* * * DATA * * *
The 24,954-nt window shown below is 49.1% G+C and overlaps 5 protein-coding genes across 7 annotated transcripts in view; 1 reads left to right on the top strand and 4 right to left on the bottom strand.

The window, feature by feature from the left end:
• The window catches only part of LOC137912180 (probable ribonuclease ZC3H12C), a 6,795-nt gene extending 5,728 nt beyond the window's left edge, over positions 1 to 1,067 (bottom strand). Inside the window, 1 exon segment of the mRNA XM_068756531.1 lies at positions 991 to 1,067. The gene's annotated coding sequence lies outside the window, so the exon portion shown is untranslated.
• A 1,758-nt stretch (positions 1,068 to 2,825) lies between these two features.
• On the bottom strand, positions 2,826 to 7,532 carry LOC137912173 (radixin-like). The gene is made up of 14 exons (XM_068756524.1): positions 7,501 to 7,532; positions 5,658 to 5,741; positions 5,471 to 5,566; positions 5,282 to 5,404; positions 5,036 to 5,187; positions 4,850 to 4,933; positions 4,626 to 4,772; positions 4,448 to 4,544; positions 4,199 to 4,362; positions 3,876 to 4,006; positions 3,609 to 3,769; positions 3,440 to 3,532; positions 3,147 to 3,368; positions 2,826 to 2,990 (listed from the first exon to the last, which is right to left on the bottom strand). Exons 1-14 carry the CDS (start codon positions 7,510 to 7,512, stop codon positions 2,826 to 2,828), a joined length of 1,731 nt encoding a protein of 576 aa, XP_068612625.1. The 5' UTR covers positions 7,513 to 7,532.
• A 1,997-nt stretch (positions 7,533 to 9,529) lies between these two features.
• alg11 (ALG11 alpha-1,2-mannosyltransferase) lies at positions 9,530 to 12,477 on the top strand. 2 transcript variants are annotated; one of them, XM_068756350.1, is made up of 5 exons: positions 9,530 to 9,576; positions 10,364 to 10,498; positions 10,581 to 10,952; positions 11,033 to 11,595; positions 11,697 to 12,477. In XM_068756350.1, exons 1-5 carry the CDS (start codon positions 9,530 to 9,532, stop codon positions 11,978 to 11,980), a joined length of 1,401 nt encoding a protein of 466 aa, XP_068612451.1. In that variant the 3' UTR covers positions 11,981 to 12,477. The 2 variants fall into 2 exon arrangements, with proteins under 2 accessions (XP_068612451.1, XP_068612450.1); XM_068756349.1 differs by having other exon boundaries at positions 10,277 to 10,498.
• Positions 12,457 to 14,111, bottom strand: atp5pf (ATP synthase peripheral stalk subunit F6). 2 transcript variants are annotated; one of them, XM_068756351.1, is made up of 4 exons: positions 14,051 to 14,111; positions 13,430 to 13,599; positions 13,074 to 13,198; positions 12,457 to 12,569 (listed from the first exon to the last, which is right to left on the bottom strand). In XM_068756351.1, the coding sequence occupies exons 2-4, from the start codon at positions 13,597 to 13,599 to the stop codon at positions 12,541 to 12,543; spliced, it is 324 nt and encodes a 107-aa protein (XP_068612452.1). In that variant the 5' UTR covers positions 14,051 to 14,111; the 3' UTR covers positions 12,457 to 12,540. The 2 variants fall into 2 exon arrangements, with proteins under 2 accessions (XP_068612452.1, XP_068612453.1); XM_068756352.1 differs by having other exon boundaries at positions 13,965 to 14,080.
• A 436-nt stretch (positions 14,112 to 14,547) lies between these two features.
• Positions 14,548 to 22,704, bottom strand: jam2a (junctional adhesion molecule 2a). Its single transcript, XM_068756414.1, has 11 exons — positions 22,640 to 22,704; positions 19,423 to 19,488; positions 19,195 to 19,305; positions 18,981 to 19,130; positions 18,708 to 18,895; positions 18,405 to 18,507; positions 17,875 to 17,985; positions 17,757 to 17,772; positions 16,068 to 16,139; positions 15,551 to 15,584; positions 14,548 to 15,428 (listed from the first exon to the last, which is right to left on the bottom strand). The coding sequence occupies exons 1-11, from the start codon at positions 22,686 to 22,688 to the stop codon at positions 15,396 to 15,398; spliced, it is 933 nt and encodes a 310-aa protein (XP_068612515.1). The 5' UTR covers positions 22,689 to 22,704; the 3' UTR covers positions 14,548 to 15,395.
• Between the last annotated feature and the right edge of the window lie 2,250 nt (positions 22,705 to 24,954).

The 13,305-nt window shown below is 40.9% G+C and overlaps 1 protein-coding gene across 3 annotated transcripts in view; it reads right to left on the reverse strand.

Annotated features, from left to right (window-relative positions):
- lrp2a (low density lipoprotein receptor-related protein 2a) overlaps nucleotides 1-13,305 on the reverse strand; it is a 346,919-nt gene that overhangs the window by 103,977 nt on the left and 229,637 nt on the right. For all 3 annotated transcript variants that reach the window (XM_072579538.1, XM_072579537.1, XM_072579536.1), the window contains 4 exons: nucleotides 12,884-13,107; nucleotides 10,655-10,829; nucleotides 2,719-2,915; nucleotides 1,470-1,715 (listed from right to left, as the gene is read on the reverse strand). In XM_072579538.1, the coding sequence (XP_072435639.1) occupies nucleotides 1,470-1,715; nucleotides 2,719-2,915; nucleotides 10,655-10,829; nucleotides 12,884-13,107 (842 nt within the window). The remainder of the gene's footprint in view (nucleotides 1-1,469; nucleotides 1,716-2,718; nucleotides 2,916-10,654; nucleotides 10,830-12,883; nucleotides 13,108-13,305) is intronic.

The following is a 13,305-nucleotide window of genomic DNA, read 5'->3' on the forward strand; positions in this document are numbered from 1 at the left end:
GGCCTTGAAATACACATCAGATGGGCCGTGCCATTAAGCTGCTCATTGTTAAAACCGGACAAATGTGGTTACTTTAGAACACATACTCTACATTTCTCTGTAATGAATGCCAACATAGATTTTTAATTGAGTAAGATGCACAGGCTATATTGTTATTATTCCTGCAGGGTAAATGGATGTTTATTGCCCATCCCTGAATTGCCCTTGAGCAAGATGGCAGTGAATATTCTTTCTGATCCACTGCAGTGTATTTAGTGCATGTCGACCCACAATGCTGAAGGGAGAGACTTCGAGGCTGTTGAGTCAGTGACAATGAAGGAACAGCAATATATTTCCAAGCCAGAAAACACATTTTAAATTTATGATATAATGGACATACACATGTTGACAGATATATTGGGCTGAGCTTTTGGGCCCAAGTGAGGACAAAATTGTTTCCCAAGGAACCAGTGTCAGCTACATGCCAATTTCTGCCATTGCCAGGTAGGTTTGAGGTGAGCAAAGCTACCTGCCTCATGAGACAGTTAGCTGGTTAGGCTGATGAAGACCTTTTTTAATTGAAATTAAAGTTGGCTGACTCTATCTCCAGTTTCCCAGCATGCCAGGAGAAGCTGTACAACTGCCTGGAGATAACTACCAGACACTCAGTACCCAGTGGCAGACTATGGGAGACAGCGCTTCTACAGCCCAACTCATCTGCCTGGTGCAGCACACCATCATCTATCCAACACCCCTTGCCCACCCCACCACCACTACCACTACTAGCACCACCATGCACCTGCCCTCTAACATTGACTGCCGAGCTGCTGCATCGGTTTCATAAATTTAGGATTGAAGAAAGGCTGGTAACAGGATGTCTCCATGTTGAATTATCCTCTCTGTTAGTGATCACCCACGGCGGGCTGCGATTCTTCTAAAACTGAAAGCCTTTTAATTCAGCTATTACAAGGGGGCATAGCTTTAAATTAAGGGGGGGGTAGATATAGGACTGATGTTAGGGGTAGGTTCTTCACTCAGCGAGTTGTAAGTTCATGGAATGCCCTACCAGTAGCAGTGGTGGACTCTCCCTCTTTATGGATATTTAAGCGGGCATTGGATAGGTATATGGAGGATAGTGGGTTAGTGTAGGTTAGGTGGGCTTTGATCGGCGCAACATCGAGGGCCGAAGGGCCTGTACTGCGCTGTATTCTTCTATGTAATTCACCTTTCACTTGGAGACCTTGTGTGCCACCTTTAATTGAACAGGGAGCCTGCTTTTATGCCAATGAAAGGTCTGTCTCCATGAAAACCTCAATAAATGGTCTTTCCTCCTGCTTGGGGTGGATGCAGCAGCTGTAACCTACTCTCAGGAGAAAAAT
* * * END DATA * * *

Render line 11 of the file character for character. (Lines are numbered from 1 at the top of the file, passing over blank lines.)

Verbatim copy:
• Between the last annotated feature and the right edge of the window lie 2,250 nt (positions 22,705 to 24,954).